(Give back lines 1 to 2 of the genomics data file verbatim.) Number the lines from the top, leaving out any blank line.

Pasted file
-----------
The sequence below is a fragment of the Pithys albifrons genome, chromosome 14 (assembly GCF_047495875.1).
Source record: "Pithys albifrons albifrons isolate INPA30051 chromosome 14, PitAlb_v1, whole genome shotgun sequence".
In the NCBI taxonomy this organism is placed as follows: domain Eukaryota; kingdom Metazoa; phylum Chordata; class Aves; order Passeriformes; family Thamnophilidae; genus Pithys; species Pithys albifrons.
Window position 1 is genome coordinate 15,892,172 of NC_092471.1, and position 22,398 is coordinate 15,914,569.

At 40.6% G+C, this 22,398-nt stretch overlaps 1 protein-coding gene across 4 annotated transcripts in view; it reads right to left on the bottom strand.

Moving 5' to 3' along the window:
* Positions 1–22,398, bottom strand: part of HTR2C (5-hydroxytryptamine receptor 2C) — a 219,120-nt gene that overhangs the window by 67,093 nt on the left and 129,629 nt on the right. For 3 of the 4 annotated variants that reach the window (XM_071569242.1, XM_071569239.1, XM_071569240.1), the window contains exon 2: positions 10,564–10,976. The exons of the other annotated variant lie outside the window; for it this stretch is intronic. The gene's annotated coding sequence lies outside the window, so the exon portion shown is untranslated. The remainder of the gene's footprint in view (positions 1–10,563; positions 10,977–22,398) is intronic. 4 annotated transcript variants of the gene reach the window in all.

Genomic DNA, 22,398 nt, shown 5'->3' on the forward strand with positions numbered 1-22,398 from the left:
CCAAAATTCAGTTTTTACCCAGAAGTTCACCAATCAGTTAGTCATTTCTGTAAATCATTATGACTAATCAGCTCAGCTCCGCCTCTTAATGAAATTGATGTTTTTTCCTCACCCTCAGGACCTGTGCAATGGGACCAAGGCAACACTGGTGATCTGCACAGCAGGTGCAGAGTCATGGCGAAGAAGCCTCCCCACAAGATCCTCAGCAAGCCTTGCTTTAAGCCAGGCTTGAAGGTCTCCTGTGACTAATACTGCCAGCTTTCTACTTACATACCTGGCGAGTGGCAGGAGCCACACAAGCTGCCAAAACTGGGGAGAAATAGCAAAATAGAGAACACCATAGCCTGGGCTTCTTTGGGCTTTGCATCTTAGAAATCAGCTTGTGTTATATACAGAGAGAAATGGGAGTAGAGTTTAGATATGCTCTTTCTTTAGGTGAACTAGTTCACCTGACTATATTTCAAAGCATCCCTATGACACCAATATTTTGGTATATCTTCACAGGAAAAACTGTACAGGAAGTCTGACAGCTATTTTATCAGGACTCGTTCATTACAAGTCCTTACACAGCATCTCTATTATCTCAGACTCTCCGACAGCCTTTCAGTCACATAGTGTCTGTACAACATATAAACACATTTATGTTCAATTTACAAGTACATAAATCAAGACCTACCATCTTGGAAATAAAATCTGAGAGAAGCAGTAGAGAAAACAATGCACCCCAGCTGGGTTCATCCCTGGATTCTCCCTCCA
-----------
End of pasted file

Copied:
The sequence below is a fragment of the Pithys albifrons genome, chromosome 14 (assembly GCF_047495875.1).
Source record: "Pithys albifrons albifrons isolate INPA30051 chromosome 14, PitAlb_v1, whole genome shotgun sequence".